If the amperage will work on the existing wiring, we can move onto the next problem.
Next would be to determine how many receptacles are on the current circuit you wish to convert to 240. If it's a dedicated circuit with only the 1 receptacle, this is perfect. If there are like 10 other receptacles on the circuit, this is a bad idea, as you'll loose use of those receptacles for normal items. If this is the case, I'd suggest a new dedicated circuit.

If the wiring is too small for the new appliance, new circuit.
If the circuit will support the new appliance but has several receptacles on said circuit, install a new circuit.
If the wiring is the right size (and type), and has no other receptacles, then its probably possible.

Sent from my new phone. Autocorrect may have changed stuff.
 

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Discussion Starter · #19 · (Edited)
@jmg32 first, let's start with providing us the info for the new item you wish to purchase. You say it calls for 240 volts, but how many amps does it call for? And does this appliance require a neutral? If you don't know, you could even provide the product page for it for us to find ourselves.

It is possible to change the receptacle and some wiring around to make it work, but there are several variables to take into account.
First would be the amperage of the current circuit, either 15 or 20 amps and the wiring size and type.
Next would be the amperage of the new appliance, and if it needs a neutral or not. If it needs a neutral, there is a 99% this will not work.
If the amperage will work on the existing wiring, we can move onto the next problem.
Next would be to determine how many receptacles are on the current circuit you wish to convert to 240. If it's a dedicated circuit with only the 1 receptacle, this is perfect. If there are like 10 other receptacles on the circuit, this is a bad idea, as you'll loose use of those receptacles for normal items. If this is the case, I'd suggest a new dedicated circuit.

If the wiring is too small for the new appliance, new circuit.
If the circuit will support the new appliance but has several receptacles on said circuit, install a new circuit.
If the wiring is the right size (and type), and has no other receptacles, then its probably possible.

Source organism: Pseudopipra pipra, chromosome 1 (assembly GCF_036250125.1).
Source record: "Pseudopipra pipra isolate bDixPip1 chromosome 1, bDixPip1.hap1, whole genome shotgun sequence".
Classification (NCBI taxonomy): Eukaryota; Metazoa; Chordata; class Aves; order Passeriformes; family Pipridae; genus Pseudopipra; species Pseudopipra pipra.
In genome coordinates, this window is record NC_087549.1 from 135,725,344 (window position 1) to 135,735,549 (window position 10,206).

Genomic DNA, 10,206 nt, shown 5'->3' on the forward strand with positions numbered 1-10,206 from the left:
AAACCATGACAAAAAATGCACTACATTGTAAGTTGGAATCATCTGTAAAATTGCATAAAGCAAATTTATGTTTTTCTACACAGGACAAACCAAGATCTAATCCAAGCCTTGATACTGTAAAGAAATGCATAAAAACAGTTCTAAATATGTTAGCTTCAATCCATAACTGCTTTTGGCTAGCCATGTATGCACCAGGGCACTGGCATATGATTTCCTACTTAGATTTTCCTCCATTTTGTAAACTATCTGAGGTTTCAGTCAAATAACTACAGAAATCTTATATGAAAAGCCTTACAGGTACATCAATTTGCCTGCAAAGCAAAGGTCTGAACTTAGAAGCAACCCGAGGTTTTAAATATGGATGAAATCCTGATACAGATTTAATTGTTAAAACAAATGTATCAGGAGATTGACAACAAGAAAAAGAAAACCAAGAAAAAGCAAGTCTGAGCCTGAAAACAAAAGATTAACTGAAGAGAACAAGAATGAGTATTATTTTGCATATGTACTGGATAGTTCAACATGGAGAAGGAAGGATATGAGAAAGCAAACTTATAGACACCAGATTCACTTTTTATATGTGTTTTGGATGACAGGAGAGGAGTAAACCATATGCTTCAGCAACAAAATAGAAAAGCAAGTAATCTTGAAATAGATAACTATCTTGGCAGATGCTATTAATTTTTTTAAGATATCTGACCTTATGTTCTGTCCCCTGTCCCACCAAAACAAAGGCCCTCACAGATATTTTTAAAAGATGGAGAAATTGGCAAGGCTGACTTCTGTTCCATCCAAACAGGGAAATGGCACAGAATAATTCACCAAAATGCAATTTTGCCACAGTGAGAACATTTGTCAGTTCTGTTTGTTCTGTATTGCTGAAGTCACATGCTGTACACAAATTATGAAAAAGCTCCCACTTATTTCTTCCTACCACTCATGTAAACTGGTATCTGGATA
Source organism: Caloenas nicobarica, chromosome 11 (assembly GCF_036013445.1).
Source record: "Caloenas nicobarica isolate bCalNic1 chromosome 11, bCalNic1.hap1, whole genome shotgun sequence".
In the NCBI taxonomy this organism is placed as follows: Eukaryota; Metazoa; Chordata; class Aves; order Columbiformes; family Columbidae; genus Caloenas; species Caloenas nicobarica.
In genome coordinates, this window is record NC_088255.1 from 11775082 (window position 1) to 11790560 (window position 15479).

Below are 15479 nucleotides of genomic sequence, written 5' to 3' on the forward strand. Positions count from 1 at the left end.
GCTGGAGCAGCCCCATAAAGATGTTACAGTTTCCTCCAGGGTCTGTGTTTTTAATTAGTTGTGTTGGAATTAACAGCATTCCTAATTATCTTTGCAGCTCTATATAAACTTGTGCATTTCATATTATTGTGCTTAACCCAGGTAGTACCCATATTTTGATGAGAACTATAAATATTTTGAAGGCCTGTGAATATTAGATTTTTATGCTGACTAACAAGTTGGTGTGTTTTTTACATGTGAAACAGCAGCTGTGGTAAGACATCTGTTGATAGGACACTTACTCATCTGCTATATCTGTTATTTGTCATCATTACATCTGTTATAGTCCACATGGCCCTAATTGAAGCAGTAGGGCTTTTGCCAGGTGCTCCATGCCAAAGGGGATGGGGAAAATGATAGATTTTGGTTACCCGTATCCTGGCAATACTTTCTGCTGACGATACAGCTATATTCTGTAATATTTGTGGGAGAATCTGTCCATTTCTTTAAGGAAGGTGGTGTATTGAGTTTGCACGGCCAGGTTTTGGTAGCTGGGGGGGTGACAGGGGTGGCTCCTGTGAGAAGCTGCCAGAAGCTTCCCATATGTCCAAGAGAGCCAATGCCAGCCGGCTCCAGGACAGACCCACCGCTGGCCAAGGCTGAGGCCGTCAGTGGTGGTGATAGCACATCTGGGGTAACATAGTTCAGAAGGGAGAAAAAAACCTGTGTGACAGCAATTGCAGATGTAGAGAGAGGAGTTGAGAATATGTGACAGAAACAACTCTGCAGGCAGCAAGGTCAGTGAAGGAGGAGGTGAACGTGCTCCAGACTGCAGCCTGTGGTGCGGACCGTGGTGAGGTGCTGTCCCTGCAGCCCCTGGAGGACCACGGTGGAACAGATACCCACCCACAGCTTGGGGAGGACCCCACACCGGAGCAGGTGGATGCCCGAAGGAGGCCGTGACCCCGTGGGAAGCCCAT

Sent from my new phone. Autocorrect may have changed stuff.
Something like this:

https://www.lowes.com/pd/GE-Profile...Cooktop-Common-30-in-Actual-29-75-in/50425906

GE provided this answer to a question on the Lowe's site: The recommended circuit breaker is 40 Amps. You must use a two-wire, three conductor 208/240 VAC, 60 Hertz electrical system. A white (neutral) wire is not needed for this unit. The cooktop must be installed in a circuit that does not exceed 125 VAC nominal to ground.

I went and checked my breaker box and it does appear that all the kitchen outlets are on the same circuit. The breaker for the kitchen outlets (#28) is a 2-pole 30 amp breaker and shares it with the dryer outlet (#30). The dryer outlet is, of course, 240.

Don't know if any of this is helpful
 

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The breaker for the kitchen outlets (#28) is a 2-pole breaker and shares it with the dryer outlet (#30).
Either you are miss reading something or your wiring is screwed up.

Slots 28 and 30 are a 2pole circuit. Because it is 30 amp, it should be the dryer circuit. Nothing else should be on that circuit.

It would be a code violation to put a 120v receptacle circuit on that breaker.

While you might possible use a similar 2 pole breaker to provide 120v to the kitchen (2 120v circuits sharing a common neutral, called a MWBC) it should be a 20 amp breaker, not 30 amp.

If not a MWBC, you should have at least 2 single pole breakers providing power to kitchen receptacles.

Turn that 30 amp breaker off. Then go check for power at the kitchen receptacles.